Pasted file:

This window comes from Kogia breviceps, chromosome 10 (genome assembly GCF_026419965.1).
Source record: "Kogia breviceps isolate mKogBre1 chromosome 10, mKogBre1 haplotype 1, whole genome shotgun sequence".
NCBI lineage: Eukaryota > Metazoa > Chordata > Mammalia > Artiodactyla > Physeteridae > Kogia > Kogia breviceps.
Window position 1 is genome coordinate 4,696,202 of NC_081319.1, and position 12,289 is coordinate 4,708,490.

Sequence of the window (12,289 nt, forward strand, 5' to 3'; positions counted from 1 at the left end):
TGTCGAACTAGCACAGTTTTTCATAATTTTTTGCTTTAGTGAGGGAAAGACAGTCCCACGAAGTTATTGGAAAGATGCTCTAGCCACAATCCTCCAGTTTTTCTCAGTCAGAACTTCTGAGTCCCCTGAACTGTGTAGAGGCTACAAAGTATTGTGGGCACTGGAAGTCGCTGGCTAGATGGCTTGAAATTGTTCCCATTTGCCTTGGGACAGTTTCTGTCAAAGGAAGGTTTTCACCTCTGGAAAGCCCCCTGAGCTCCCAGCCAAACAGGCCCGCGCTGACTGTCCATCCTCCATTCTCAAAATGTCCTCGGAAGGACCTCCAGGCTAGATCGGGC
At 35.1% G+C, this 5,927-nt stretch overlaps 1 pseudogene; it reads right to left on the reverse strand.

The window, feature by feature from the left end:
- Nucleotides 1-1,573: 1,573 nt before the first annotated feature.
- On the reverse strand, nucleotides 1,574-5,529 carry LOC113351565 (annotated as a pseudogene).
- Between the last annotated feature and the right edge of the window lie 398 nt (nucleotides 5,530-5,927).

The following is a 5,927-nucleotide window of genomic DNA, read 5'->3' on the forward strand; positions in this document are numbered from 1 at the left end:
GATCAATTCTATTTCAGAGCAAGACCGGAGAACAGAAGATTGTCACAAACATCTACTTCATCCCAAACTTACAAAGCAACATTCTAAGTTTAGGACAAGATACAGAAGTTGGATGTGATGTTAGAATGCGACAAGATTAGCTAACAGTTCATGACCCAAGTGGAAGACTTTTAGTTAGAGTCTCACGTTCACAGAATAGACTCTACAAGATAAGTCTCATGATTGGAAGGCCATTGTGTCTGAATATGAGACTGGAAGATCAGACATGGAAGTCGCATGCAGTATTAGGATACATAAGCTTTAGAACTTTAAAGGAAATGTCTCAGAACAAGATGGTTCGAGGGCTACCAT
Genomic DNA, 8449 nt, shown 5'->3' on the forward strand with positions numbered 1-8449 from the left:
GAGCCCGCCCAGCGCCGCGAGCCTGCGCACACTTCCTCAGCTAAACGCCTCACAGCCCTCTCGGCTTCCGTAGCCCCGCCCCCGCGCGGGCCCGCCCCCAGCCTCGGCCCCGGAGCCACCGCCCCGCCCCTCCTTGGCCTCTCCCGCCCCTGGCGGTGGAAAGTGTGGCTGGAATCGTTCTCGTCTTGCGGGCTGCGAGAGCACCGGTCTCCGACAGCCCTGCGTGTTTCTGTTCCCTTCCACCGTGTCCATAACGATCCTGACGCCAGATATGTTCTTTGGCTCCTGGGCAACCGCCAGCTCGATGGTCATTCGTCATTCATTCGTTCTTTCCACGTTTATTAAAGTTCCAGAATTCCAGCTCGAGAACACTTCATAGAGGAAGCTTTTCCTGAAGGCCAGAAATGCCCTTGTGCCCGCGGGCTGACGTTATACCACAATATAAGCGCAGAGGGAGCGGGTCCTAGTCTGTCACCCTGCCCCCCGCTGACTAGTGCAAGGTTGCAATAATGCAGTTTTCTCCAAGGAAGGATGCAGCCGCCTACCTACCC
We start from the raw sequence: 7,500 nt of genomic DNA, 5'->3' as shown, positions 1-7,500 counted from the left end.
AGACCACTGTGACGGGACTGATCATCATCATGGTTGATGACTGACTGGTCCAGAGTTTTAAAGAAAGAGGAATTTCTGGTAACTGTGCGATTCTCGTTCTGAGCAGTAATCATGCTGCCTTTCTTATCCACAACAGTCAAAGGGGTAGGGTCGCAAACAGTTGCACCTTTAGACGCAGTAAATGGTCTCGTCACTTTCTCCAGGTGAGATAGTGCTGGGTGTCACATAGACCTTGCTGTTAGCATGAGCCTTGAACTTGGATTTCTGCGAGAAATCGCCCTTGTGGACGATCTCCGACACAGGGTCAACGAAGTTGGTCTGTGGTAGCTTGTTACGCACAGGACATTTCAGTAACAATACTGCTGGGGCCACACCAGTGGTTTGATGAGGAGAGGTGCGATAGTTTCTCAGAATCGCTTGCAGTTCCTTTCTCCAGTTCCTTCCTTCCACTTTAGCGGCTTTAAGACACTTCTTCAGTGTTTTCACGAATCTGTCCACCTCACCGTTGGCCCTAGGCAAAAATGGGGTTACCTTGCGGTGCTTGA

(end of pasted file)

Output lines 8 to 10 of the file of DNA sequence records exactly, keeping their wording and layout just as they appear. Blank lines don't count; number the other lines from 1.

The window, feature by feature from the left end:
- Nucleotides 1-1,573: 1,573 nt before the first annotated feature.
- On the reverse strand, nucleotides 1,574-5,529 carry LOC113351565 (annotated as a pseudogene).